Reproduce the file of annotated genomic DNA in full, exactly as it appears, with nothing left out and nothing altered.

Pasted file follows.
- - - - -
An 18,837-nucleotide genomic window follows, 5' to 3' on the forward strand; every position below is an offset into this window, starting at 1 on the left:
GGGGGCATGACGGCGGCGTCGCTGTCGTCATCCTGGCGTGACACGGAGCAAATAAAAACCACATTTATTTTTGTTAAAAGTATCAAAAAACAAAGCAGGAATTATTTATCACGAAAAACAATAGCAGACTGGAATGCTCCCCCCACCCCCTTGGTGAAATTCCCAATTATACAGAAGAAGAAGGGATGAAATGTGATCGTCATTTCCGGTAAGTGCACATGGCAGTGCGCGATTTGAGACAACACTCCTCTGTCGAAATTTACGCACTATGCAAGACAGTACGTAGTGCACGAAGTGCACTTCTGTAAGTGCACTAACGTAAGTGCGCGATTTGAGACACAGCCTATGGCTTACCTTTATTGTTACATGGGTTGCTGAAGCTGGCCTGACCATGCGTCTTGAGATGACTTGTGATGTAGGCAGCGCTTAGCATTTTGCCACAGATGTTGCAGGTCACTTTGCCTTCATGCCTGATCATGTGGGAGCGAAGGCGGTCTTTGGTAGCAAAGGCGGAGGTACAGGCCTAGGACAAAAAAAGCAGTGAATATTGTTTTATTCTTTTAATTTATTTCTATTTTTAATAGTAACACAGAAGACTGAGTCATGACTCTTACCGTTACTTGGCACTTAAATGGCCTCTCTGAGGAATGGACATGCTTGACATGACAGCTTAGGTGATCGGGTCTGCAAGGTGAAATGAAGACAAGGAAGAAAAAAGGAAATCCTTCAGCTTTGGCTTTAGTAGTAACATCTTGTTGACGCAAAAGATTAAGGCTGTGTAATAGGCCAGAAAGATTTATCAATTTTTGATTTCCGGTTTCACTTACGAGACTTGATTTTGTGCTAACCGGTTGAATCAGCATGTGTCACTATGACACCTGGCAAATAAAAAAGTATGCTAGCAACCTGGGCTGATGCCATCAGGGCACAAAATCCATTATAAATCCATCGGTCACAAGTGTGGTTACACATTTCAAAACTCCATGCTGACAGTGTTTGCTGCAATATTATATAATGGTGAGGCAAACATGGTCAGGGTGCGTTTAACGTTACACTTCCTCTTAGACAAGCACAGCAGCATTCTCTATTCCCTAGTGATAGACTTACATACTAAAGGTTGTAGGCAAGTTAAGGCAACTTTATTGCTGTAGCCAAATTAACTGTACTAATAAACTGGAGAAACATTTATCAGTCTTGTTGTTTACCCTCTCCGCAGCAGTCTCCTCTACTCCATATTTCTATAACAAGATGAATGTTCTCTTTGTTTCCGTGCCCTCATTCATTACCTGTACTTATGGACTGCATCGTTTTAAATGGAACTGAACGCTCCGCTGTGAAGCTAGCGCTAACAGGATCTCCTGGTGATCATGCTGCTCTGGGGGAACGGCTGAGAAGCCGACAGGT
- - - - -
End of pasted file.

An 18,837-nucleotide genomic window follows, 5' to 3' on the forward strand; every position below is an offset into this window, starting at 1 on the left:
GGGGGCATGACGGCGGCGTCGCTGTCGTCATCCTGGCGTGACACGGAGCAAATAAAAACCACATTTATTTTTGTTAAAAGTATCAAAAAACAAAGCAGGAATTATTTATCACGAAAAACAATAGCAGACTGGAATGCTCCCCCCACCCCCTTGGTGAAATTCCCAATTATACAGAAGAAGAAGGGATGAAATGTGATCGTCATTTCCGGTAAGTGCACATGGCAGTGCGCGATTTGAGACAACACTCCTCTGTCGAAATTTACGCACTATGCAAGACAGTACGTAGTGCACGAAGTGCACTTCTGTAAGTGCACTAACGTAAGTGCGCGATTTGAGACACAGCCTATGGCTTACCTTTATTGTTACATGGGTTGCTGAAGCTGGCCTGACCATGCGTCTTGAGATGACTTGTGATGTAGGCAGCGCTTAGCATTTTGCCACAGATGTTGCAGGTCACTTTGCCTTCATGCCTGATCATGTGGGAGCGAAGGCGGTCTTTGGTAGCAAAGGCGGAGGTACAGGCCTAGGACAAAAAAAGCAGTGAATATTGTTTTATTCTTTTAATTTATTTCTATTTTTAATAGTAACACAGAAGACTGAGTCATGACTCTTACCGTTACTTGGCACTTAAATGGCCTCTCTGAGGAATGGACATGCTTGACATGACAGCTTAGGTGATCGGGTCTGCAAGGTGAAATGAAGACAAGGAAGAAAAAAGGAAATCCTTCAGCTTTGGCTTTAGTAGTAACATCTTGTTGACGCAAAAGATTAAGGCTGTGTAATAGGCCAGAAAGATTTATCAATTTTTGATTTCCGGTTTCACTTACGAGACTTGATTTTGTGCTAACCGGTTGAATCAGCATGTGTCACTATGACACCTGGCAAATAAAAAAGTATGCTAGCAACCTGGGCTGATGCCATCAGGGCACAAAATCCATTATAAATCCATCGGTCACAAGTGTGGTTACACATTTCAAAACTCCATGCTGACAGTGTTTGCTGCAATATTATATAATGGTGAGGCAAACATGGTCAGGGTGCGTTTAACGTTACACTTCCTCTTAGACAAGCACAGCAGCATTCTCTATTCCCTAGTGATAGACTTACATACTAAAGGTTGTAGGCAAGTTAAGGCAACTTTATTGCTGTAGCCAAATTAACTGTACTAATAAACTGGAGAAACATTTATCAGTCTTGTTGTTTACCCTCTCCGCAGCAGTCTCCTCTACTCCATATTTCTATAACAAGATGAATGTTCTCTTTGTTTCCGTGCCCTCATTCATTACCTGTACTTATGGACTGCATCGTTTTAAATGGAACTGAACGCTCCGCTGTGAAGCTAGCGCTAACAGGATCTCCTGGTGATCATGCTGCTCTGGGGGAACGGCTGAGAAGCCGACAGGT